“Be consistent with photos and a theme, and share your contact on all of the social media platforms [you choose to use].” —Fourth-year undergraduate, Kwantlen Polytechnic University, British Columbia

If necessary, give yourself an option for staying anonymous
If you want to post snarky updates or controversial comments that might give pause to future employers, keep an anonymous account. No one need know that @PrattlingParrot is you.

“[For professional purposes] I would create a second Twitter with my real name as the username and keep my original account fun.” —Second-year undergraduate, Drake University, Iowa

Consider the professional relevance of your online identity
“I’m going to be a teacher, so if I were to create new accounts (on Twitter or something) I’d make my username ‘Ms. Something’ instead of my first name or a pet’s name or whatever. Also, I only post positive things about my job and my classes in case future employers could see that.” —Fourth-year undergraduate, University of North Dakota

“I’m in linguistics so I’ve considered making a linguistics blog full of horrible memes because my jokes tend to amuse my colleagues. On Instagram I use hashtags about linguistics, mainly to connect with other people who like linguistics also.” —First-year graduate student, University of Ottawa, Ontario

In a recent survey by SH101, 69 percent of respondents said they had searched for themselves online with the specific goal of seeing what’s public and heading off potential problems (another 17 percent had not, but planned to). And about 90 percent said they are conscientious about whether or not their content is appropriate, at least some of the time.

5. Are you networking?

This is at least partly about networking, so:

  • Go public with your goals and achievements
  • Identify potential contacts
  • Aim to learn from them too
  • Build a relationship with your audience
  • Interact with your contacts

How to make helpful connections

Go public with your goals and achievements
“I have tried to network with as many people as possible so that they know what I am doing and [can] help me spread the news. Networking is extremely important.” —First-year undergraduate, Florida International University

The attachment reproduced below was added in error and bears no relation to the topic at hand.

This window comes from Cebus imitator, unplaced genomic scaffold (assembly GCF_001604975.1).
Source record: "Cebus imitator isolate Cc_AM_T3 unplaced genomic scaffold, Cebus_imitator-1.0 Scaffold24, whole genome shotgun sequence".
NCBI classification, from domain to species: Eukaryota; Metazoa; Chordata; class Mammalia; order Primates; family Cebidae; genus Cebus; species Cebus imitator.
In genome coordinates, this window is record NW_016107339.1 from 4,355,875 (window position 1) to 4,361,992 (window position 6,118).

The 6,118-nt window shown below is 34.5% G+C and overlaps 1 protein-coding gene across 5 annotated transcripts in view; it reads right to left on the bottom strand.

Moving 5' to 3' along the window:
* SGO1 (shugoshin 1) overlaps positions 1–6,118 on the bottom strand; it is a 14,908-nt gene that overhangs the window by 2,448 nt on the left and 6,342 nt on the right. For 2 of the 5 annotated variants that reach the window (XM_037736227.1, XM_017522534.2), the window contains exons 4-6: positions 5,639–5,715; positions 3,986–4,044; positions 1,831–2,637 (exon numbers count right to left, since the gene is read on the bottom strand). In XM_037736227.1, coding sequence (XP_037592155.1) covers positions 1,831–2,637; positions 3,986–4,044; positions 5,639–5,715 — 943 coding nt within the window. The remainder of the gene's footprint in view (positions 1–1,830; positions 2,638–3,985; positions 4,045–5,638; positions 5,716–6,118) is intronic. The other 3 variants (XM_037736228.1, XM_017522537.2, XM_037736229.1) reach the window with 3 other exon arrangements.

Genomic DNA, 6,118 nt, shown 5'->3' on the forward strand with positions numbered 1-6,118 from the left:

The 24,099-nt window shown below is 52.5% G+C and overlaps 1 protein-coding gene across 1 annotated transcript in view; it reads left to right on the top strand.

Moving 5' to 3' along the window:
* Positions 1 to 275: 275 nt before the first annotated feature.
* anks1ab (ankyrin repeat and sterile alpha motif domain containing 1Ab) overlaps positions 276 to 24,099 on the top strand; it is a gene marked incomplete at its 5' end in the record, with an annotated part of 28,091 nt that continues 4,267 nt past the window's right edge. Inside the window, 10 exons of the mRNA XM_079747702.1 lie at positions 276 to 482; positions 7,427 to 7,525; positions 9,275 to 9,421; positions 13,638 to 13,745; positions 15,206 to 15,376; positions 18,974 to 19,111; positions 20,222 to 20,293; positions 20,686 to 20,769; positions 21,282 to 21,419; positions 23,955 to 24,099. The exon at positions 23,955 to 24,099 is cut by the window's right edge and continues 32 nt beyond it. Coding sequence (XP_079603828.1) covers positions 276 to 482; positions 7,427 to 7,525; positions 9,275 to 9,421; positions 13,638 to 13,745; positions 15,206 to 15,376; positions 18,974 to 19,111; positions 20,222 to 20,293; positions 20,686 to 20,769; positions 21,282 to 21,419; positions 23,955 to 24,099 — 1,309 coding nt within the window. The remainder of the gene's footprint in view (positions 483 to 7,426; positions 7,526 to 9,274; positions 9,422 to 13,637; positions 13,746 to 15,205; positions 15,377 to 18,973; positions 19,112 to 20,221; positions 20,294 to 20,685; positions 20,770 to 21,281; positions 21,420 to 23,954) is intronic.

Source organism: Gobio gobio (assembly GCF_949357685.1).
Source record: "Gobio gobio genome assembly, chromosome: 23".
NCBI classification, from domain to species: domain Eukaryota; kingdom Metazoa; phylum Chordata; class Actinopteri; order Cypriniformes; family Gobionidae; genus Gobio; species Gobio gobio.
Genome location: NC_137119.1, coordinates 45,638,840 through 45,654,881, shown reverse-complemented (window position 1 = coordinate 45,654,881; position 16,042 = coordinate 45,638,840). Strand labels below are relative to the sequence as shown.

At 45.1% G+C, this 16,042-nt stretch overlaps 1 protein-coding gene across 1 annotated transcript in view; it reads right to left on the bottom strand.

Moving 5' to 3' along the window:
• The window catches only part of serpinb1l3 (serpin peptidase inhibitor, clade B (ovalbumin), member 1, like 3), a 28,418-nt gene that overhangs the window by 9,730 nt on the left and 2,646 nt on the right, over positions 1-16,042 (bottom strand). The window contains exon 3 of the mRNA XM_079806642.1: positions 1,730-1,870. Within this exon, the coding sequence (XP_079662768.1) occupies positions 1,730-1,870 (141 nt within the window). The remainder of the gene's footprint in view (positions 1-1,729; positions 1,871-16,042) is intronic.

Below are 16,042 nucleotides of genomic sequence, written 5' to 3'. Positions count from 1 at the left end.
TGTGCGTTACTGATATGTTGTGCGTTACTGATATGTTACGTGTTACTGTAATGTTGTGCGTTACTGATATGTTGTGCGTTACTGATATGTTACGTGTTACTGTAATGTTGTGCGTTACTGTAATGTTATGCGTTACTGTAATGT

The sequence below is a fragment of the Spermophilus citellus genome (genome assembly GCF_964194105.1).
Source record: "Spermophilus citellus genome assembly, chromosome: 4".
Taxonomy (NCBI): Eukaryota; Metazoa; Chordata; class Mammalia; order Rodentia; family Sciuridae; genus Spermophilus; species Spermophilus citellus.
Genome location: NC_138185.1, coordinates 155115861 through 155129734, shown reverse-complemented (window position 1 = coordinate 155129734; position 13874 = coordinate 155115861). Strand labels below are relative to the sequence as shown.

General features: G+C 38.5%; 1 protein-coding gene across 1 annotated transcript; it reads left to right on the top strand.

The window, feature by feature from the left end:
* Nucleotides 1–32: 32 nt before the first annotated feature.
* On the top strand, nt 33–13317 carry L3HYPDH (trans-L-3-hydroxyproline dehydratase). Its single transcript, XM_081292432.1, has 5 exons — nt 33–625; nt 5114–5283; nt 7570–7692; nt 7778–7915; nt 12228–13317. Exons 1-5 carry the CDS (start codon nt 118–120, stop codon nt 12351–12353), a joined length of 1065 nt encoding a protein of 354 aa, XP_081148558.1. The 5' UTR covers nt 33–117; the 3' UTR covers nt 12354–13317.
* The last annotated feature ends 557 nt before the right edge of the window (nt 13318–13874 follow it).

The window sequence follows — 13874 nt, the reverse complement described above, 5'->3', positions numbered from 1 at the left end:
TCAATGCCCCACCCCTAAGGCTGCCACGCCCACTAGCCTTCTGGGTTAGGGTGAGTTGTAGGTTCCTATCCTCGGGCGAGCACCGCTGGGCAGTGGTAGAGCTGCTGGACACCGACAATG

Identify potential contacts
“I am looking to get into health law and I follow some health law professors, academics, and other health policy professionals I find through them. It’s a pretty small community.” —First-year graduate, University of Ottawa, Ontario

Aim to learn from them too
“I have started a blog but would like to further my knowledge [of the field] to build more of a stage for myself.” —Second-year undergraduate, Utah State University

Build a relationship with your audience
“I do believe that blogging or vlogging could be of interest to me. The most important thing would be to slowly create an association with readers/viewers. If you simply do it for yourself, you might as well keep a journal.” —Third-year undergraduate, Metropolitan State University of Denver

Interact with your contacts
“Something that very much benefited me was recognizing that ‘connecting’ online isn’t necessarily networking. I have random additions on LinkedIn who have not said a word to me in two years. Now I make sure I’m interacting. Have a reason for connecting and following up. Share information and identify where you can physically meet and talk. That’s the difference between ‘networking’ and just ‘connecting.’” —Fourth-year undergraduate, University of Lethbridge, Alberta

6. Are you being true to yourself?

Projecting positively online is not about faking it.

  • Be thoughtful about your photo and profile
  • Be the person you’d want to work with
  • Consider ways that your quirky perspective can work online